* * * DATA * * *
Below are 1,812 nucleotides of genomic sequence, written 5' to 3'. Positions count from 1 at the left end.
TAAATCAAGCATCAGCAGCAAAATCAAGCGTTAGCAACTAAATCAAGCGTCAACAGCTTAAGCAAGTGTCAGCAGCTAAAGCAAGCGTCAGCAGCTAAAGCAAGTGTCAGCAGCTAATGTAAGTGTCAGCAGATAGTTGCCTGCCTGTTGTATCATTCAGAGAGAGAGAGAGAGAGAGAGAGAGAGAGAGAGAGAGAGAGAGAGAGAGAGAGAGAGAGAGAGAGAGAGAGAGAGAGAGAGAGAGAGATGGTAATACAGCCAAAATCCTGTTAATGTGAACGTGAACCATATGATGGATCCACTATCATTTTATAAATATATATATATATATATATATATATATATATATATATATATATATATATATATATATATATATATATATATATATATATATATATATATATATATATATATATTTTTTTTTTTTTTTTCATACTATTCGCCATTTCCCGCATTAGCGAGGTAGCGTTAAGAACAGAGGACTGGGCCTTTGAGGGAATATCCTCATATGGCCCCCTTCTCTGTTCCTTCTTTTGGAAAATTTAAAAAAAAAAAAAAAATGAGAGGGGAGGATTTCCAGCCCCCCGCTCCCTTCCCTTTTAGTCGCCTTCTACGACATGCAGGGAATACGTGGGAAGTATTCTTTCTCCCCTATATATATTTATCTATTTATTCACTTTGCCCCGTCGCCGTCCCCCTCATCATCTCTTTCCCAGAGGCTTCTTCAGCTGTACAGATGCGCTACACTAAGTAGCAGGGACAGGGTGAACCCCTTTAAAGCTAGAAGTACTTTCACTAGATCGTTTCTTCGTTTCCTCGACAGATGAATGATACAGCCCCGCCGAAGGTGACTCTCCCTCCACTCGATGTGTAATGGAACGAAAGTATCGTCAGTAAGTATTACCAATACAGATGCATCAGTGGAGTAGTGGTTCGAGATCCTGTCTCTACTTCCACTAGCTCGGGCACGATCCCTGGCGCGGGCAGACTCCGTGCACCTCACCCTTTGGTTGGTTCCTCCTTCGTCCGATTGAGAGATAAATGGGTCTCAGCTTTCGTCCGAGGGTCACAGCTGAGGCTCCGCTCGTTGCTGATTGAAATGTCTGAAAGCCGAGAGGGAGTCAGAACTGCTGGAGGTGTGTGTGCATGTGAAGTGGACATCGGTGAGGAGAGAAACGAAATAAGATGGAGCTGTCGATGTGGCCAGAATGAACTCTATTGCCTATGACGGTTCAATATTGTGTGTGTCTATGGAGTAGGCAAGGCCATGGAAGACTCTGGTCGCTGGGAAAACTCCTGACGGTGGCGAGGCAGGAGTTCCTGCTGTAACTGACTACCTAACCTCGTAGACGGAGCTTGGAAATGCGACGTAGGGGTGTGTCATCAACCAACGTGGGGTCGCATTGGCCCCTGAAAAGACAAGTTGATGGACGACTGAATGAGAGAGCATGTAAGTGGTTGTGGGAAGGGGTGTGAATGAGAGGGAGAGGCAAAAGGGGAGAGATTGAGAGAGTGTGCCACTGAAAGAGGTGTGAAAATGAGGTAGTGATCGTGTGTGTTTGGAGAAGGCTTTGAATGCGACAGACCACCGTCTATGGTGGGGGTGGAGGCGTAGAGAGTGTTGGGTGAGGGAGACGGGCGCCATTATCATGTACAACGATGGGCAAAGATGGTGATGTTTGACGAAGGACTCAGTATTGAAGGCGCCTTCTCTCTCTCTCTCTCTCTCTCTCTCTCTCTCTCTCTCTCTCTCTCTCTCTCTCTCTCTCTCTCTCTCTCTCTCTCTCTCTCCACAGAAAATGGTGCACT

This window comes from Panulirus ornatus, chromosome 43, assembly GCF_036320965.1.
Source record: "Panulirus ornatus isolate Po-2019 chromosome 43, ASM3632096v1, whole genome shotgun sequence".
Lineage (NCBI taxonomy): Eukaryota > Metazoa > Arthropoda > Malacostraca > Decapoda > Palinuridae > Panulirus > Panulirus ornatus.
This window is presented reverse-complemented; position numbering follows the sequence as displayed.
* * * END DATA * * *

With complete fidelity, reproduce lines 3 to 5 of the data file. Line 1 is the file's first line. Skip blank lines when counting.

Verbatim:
This window comes from Panulirus ornatus, chromosome 43, assembly GCF_036320965.1.
Source record: "Panulirus ornatus isolate Po-2019 chromosome 43, ASM3632096v1, whole genome shotgun sequence".
Lineage (NCBI taxonomy): Eukaryota > Metazoa > Arthropoda > Malacostraca > Decapoda > Palinuridae > Panulirus > Panulirus ornatus.